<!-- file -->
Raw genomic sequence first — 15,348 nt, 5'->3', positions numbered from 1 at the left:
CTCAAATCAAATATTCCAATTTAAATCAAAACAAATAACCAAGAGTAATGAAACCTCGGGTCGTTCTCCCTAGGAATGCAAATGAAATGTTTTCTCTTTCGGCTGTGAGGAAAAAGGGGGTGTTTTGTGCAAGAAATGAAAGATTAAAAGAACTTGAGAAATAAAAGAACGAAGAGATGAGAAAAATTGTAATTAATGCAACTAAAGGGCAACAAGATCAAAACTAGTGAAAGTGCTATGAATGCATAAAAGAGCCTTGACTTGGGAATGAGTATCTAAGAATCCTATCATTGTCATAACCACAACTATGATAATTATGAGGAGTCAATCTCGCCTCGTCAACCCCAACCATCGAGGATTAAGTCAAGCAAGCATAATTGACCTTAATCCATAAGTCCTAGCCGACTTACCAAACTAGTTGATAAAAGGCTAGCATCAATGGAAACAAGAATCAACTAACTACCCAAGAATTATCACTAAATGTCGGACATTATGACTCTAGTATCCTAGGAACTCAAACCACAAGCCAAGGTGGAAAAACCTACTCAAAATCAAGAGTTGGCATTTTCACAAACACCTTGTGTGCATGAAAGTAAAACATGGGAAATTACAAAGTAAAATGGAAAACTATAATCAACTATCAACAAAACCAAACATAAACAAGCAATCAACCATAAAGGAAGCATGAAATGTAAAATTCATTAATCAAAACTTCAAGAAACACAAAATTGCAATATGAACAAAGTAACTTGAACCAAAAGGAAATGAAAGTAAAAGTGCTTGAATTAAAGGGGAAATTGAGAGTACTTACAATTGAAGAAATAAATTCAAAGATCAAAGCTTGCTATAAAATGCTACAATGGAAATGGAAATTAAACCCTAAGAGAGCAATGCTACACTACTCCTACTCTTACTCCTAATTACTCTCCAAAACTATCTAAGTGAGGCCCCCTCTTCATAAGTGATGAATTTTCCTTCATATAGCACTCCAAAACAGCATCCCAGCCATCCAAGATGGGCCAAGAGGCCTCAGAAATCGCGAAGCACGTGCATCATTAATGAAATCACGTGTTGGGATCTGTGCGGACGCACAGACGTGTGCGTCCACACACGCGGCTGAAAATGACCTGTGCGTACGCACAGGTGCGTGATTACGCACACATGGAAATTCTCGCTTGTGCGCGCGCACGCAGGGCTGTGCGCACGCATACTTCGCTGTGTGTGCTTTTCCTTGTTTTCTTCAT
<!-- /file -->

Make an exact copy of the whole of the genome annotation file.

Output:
Raw genomic sequence first — 15,348 nt, 5'->3', positions numbered from 1 at the left:
CTCAAATCAAATATTCCAATTTAAATCAAAACAAATAACCAAGAGTAATGAAACCTCGGGTCGTTCTCCCTAGGAATGCAAATGAAATGTTTTCTCTTTCGGCTGTGAGGAAAAAGGGGGTGTTTTGTGCAAGAAATGAAAGATTAAAAGAACTTGAGAAATAAAAGAACGAAGAGATGAGAAAAATTGTAATTAATGCAACTAAAGGGCAACAAGATCAAAACTAGTGAAAGTGCTATGAATGCATAAAAGAGCCTTGACTTGGGAATGAGTATCTAAGAATCCTATCATTGTCATAACCACAACTATGATAATTATGAGGAGTCAATCTCGCCTCGTCAACCCCAACCATCGAGGATTAAGTCAAGCAAGCATAATTGACCTTAATCCATAAGTCCTAGCCGACTTACCAAACTAGTTGATAAAAGGCTAGCATCAATGGAAACAAGAATCAACTAACTACCCAAGAATTATCACTAAATGTCGGACATTATGACTCTAGTATCCTAGGAACTCAAACCACAAGCCAAGGTGGAAAAACCTACTCAAAATCAAGAGTTGGCATTTTCACAAACACCTTGTGTGCATGAAAGTAAAACATGGGAAATTACAAAGTAAAATGGAAAACTATAATCAACTATCAACAAAACCAAACATAAACAAGCAATCAACCATAAAGGAAGCATGAAATGTAAAATTCATTAATCAAAACTTCAAGAAACACAAAATTGCAATATGAACAAAGTAACTTGAACCAAAAGGAAATGAAAGTAAAAGTGCTTGAATTAAAGGGGAAATTGAGAGTACTTACAATTGAAGAAATAAATTCAAAGATCAAAGCTTGCTATAAAATGCTACAATGGAAATGGAAATTAAACCCTAAGAGAGCAATGCTACACTACTCCTACTCTTACTCCTAATTACTCTCCAAAACTATCTAAGTGAGGCCCCCTCTTCATAAGTGATGAATTTTCCTTCATATAGCACTCCAAAACAGCATCCCAGCCATCCAAGATGGGCCAAGAGGCCTCAGAAATCGCGAAGCACGTGCATCATTAATGAAATCACGTGTTGGGATCTGTGCGGACGCACAGACGTGTGCGTCCACACACGCGGCTGAAAATGACCTGTGCGTACGCACAGGTGCGTGATTACGCACACATGGAAATTCTCGCTTGTGCGCGCGCACGCAGGGCTGTGCGCACGCATACTTCGCTGTGTGTGCTTTTCCTTGTTTTCTTCAT